Featuring an incredibly responsive Reactiv+ transition layer, older people suffering from arthritis can move freely without fear of restriction. Being among the best mattresses for arthritis and fibromyalgia, this model acts differently under different body parts to ensure the optimal support for different sleeping styles. This is achieved thanks to the zoned comfort layer. It has sections meant to help properly cradle different sections of one’s body and thus, reduce tension. 

You might also enjoy sleeping on the Zoma mattress if your arthritis or fibromyalgia pain is making it hard for you to move. Because this mattress has a resilient transition layer, it will not restrict movement. Therefore, switching positions (or getting out of bed) should require less effort than with traditional memory foam mattresses.

Read our full Zoma mattress review for more information.

Layers
Zoma Mattress On a Bed Frame

Finding a Balance Between Hug and Responsiveness: Mattress Types Explained

Even though arthritis and fibromyalgia have a number of similar symptoms, they do have certain distinctive differences that may affect the choice of the mattress type.

According to a recent study, rheumatoid arthritis flares in joints may affect mobility. This may make it harder to move around the mattress and change positions.

Fibromyalgia sufferers, on the other hand, often feel the ache all over their body, and this pain can range from moderate tenderness, distress, and pain to a highly dysfunctional amount of pain and distress. Hence, they may need a mattress with a more pronounced hug to relieve pressure in their tender points.

So, let’s see which of the available bed types makes the most suitable mattress for joint pain:

  • Innerspring. I’ll begin with the traditional options. Innerspring mattresses are famous for their bounce. They quickly respond to every movement, so you won’t have problems with getting in and out of bed. However, thin comfort layers above the coil block can make the mattress feel overly firm. This is why this type of bed is not recommended for arthritis and fibromyalgia patients. However, as coils can withstand larger weight, innerspring beds may offer a sufficient amount of contouring for heavier individuals, without causing misalignment. 
  • Memory foam. Memory foam is the queen of pressure relief and cradling. It conforms to your body curves and relaxes deep muscles in seconds, thus minimizing the time you’ll spend trying to get comfy. I definitely recommend memory foam beds to individuals with fibromyalgia, but those with arthritis may want to avoid slow-response memory foam and opt for polyfoam.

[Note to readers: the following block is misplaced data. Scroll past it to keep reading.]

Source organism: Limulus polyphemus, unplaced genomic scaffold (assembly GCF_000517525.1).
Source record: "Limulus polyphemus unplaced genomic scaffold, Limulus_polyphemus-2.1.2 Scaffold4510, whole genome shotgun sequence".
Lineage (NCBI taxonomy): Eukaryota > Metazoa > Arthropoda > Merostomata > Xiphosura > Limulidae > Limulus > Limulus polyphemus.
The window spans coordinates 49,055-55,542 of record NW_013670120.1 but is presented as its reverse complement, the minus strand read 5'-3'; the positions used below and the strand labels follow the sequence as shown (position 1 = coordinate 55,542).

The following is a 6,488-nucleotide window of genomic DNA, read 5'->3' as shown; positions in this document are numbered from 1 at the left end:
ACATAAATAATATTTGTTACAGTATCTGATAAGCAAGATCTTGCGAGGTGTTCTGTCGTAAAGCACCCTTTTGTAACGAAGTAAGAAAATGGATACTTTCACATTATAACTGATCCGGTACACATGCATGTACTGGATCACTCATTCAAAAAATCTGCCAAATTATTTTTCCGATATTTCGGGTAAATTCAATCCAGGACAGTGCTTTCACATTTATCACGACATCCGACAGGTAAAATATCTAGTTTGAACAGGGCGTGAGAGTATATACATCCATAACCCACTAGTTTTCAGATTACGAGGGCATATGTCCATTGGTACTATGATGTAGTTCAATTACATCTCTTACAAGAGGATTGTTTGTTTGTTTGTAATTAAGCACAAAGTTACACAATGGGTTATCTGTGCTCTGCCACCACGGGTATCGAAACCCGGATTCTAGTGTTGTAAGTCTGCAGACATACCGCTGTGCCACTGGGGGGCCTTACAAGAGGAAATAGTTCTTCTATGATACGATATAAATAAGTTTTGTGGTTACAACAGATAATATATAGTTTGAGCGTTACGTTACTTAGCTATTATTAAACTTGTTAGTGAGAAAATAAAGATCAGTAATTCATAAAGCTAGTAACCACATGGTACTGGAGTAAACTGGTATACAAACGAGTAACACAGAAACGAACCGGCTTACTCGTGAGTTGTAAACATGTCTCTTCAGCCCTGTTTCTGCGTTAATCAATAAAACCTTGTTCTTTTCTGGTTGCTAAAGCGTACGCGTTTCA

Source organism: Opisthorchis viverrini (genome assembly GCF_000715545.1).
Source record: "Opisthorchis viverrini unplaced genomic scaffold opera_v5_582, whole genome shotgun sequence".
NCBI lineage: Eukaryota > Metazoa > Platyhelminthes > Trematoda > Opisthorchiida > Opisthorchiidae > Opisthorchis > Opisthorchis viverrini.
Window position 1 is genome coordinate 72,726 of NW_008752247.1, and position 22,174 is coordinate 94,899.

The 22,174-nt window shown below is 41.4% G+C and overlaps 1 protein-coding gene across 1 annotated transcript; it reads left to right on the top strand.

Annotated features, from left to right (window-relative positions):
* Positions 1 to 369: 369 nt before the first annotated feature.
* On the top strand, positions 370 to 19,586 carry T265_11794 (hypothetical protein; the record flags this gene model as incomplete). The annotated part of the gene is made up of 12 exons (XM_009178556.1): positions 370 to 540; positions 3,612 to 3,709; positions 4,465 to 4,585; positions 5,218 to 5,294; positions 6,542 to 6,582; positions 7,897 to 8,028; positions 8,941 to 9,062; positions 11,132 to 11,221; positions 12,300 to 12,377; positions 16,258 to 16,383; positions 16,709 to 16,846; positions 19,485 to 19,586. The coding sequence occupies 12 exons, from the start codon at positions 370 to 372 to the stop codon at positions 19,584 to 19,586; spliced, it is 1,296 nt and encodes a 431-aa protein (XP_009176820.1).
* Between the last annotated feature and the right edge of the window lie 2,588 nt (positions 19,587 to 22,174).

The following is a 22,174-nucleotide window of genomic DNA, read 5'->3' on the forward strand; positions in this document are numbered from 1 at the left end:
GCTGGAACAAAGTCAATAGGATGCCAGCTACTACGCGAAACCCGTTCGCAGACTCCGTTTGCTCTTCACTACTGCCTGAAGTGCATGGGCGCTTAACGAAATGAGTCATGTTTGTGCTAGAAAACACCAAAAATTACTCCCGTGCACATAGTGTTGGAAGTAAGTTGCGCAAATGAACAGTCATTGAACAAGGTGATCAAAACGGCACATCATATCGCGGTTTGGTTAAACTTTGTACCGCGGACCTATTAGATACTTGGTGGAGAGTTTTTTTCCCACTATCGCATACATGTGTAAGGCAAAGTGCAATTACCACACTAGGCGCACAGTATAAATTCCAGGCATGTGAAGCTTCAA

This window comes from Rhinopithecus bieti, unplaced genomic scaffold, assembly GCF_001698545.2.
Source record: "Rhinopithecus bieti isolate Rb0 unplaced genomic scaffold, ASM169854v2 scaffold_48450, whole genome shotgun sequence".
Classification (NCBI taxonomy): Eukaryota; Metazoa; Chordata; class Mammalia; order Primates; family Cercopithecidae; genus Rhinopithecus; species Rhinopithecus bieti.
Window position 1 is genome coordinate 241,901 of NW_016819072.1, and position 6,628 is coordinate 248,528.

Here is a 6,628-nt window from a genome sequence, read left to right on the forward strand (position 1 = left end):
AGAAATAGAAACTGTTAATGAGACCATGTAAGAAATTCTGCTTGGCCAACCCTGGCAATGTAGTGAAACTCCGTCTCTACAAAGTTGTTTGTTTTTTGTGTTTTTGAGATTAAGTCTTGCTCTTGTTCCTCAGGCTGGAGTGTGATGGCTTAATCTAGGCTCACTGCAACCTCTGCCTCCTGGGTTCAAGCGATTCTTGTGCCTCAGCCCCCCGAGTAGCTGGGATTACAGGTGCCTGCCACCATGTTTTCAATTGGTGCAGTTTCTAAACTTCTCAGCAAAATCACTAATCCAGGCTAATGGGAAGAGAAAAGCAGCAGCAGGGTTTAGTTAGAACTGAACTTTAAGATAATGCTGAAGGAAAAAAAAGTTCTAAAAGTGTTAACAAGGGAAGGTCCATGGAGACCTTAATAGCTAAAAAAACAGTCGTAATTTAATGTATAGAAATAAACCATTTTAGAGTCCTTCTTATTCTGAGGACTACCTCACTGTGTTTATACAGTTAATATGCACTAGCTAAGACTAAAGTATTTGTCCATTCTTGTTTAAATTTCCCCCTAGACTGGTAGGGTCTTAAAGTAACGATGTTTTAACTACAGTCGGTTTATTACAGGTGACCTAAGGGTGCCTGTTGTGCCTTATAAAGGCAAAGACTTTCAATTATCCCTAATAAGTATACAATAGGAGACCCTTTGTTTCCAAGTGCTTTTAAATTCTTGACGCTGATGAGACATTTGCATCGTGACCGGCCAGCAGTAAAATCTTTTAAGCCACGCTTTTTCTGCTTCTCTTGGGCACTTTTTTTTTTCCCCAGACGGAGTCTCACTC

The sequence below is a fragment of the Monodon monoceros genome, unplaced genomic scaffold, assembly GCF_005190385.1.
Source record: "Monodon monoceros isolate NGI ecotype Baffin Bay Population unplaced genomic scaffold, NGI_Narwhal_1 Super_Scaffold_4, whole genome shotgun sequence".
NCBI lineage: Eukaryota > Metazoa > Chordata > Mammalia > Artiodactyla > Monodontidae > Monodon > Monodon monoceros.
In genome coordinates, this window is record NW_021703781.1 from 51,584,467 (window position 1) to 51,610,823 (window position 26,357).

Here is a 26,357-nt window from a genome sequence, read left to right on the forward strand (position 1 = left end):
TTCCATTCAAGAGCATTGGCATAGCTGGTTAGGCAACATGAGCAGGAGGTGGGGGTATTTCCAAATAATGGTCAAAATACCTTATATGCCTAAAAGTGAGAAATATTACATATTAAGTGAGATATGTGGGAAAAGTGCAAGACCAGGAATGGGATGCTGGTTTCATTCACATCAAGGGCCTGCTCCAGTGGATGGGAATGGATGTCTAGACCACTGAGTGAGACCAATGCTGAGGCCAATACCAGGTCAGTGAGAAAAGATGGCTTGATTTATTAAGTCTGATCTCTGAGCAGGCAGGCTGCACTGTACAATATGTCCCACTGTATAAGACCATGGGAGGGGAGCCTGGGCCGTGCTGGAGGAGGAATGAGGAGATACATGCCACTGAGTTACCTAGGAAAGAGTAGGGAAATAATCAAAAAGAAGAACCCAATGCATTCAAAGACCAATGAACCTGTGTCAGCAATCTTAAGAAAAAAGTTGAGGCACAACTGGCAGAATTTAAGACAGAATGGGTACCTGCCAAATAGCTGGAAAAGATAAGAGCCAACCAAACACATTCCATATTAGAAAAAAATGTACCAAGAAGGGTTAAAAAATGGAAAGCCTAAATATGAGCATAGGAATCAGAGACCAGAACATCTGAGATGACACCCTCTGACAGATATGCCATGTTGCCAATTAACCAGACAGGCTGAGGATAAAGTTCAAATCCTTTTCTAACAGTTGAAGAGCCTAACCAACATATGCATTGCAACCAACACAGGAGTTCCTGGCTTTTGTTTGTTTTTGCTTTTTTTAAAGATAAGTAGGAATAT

• Polyfoam. A cheaper alternative to traditional foam, polyfoam has a more spongy feel. This means it will help you move around the bed more easily and won’t aggravate your joint pain. However, people with fibromyalgia might find that polyfoam lacks hug and pressure relief, so they’ll struggle with getting comfy.
  • Latex. Natural latex has smaller pores than foams and is denser. It doesn’t offer very close conforming, so it might fail to relax tender points in people with fibromyalgia. Yet, a latex mattress can make a good purchase for arthritis patients because it has a quick response and won’t make you feel trapped when you move around.
  • Hybrid. A hybrid bed combines coils, foams, and other materials in different combinations, so you can expect a balanced feel from it. Typically, hybrids can suit both arthritis and fibromyalgia patients, but this varies from model to model, so it’s highly advised to test the mattress and make the most of your trial period.

Bottom line?

People with arthritis may benefit from a mattress with a floating feel, whereas fibromyalgia sufferers may get the desired relief on a more cradling bed. But of course, the final decision depends only on your preferences. You may also want to seek your doctor’s recommendations.

What Else You Should Know Before Making a Purchase?

Aside from deciding on the right mattress type, you have to consider other factors, to end up with a mattress that will make your sleep truly blissful. So, let’s see what makes a good mattress for joint pain and fibromyalgia.

The Right Firmness

The perception of firmness varies from person to person and can be affected by pain. However, there are general guidelines on how to pick up the right firmness level:

  • Soft. Soft mattresses offer a deep hug, which is bad for those who weigh 250 pounds and more. Small and average-weight side sleepers, however, will feel great on a softer bed. But if you’re lightweight and sleep on your back or stomach, you should consider a medium-soft mattress.
  • Medium. This is the most optimal level of firmness for almost everyone. According to a Sleep Science study in elders, a mattress with a medium-firm feel performs best at reducing musculoskeletal pain in elderly people. It can work for combo sleepers, as well as strict side and back sleepers of average weight. If you’re a heavy user and sleep on your side, though, you may want to try a medium-firm bed.